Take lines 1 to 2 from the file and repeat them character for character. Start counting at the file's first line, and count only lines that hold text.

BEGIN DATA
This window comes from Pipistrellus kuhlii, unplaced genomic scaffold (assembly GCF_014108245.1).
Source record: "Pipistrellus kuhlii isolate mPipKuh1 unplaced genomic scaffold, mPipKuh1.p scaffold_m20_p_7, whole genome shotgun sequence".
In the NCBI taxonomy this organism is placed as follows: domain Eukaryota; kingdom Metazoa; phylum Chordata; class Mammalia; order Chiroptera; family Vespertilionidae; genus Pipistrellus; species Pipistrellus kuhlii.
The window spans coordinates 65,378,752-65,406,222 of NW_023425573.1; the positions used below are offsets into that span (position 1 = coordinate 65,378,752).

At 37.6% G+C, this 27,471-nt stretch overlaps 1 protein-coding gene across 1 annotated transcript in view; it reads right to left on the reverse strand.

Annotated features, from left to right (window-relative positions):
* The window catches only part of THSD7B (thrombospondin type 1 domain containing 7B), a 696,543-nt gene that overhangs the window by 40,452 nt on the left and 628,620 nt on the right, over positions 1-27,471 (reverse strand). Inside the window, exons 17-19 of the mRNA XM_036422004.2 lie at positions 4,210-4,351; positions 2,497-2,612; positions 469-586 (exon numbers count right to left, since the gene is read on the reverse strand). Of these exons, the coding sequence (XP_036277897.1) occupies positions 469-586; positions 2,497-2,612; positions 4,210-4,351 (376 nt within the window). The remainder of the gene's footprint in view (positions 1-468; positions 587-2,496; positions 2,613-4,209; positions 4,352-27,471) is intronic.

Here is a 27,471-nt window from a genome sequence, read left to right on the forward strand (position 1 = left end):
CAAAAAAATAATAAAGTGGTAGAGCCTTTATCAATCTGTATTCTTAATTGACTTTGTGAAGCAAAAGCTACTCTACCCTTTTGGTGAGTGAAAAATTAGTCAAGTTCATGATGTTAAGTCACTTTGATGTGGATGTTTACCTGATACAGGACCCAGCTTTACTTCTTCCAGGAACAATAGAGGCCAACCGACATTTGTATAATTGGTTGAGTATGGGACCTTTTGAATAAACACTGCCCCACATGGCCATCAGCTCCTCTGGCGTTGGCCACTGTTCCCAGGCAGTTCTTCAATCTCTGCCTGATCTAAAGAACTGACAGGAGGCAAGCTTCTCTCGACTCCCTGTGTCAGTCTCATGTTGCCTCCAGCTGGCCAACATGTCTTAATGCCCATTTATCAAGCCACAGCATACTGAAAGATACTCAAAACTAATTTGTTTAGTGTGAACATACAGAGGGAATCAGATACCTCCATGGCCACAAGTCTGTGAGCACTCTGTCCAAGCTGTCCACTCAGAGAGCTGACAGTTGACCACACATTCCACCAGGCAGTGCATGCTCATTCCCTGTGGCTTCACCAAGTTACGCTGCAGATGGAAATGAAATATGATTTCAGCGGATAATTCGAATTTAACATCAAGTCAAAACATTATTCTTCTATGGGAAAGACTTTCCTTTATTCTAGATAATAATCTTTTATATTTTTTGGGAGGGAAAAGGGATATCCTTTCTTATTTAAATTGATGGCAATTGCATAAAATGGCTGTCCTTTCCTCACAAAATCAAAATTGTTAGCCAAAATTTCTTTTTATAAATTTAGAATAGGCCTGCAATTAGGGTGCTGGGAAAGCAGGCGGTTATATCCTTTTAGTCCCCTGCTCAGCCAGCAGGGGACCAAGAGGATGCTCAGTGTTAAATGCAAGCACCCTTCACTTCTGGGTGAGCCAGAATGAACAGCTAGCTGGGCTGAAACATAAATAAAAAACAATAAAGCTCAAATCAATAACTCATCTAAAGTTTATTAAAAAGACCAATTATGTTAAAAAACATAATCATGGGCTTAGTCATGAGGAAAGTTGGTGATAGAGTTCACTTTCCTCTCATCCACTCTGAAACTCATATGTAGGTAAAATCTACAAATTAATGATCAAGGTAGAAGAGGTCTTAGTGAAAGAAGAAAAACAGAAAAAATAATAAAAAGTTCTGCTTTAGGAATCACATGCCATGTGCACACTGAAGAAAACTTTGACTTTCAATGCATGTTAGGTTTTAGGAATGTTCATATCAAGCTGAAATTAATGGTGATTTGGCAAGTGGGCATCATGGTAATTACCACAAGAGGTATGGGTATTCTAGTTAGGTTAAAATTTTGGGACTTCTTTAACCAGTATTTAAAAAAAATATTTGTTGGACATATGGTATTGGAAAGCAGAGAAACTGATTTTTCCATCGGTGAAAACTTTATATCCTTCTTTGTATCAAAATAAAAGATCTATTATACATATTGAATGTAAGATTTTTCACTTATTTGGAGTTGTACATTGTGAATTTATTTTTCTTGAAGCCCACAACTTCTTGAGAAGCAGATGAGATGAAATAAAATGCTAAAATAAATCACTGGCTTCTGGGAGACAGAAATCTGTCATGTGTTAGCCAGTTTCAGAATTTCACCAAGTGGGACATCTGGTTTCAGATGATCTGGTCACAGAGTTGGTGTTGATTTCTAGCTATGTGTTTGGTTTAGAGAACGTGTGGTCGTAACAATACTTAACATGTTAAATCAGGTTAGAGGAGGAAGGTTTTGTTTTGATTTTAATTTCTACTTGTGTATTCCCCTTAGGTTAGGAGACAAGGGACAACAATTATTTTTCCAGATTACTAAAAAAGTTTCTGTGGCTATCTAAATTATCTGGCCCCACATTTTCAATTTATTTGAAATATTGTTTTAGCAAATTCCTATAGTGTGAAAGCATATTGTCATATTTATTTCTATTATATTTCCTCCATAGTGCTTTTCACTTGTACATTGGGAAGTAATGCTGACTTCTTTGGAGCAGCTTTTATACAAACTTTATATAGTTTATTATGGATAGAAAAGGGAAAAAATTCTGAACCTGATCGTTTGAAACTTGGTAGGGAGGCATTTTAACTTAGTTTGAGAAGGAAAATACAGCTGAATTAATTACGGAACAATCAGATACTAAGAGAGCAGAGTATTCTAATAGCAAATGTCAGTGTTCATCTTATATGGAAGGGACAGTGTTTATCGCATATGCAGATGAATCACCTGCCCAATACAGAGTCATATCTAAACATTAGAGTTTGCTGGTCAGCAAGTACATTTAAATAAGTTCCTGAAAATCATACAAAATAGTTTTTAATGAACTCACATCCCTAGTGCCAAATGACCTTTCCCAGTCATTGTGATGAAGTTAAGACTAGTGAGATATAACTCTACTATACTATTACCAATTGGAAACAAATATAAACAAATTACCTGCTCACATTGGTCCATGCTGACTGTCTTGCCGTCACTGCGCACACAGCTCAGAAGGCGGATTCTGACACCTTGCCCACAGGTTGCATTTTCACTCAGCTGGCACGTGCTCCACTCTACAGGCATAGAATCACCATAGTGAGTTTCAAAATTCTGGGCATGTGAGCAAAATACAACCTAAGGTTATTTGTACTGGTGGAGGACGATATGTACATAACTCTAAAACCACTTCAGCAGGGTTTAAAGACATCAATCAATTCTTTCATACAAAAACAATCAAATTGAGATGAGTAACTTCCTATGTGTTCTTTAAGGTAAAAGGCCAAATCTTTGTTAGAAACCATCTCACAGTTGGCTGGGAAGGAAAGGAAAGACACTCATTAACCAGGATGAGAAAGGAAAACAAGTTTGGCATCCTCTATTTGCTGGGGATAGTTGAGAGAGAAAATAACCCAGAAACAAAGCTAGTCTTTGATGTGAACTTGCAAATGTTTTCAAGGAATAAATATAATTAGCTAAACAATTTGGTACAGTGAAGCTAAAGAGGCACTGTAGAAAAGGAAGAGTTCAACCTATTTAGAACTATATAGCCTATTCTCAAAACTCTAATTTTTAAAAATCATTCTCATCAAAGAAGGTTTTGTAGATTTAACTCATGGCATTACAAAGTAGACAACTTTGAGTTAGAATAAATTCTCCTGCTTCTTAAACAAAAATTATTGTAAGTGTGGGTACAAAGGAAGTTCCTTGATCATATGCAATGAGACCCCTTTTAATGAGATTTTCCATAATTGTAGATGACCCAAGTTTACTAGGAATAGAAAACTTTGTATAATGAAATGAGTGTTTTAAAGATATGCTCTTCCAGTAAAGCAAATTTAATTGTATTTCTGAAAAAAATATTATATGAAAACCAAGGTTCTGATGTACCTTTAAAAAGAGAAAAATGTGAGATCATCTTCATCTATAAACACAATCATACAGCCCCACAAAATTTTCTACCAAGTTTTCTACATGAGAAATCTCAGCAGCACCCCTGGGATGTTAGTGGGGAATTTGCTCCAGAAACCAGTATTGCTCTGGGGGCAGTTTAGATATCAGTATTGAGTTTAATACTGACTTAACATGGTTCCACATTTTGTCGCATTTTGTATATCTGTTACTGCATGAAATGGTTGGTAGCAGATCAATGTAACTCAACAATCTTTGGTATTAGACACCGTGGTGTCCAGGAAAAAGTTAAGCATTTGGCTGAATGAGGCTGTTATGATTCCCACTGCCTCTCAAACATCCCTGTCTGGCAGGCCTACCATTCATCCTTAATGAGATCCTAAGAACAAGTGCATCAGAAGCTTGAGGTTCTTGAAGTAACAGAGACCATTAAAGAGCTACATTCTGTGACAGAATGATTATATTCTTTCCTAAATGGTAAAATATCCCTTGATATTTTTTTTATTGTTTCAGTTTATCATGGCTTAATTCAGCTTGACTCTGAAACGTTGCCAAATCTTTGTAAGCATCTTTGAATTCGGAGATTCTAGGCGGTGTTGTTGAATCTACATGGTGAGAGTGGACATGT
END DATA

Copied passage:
This window comes from Pipistrellus kuhlii, unplaced genomic scaffold (assembly GCF_014108245.1).
Source record: "Pipistrellus kuhlii isolate mPipKuh1 unplaced genomic scaffold, mPipKuh1.p scaffold_m20_p_7, whole genome shotgun sequence".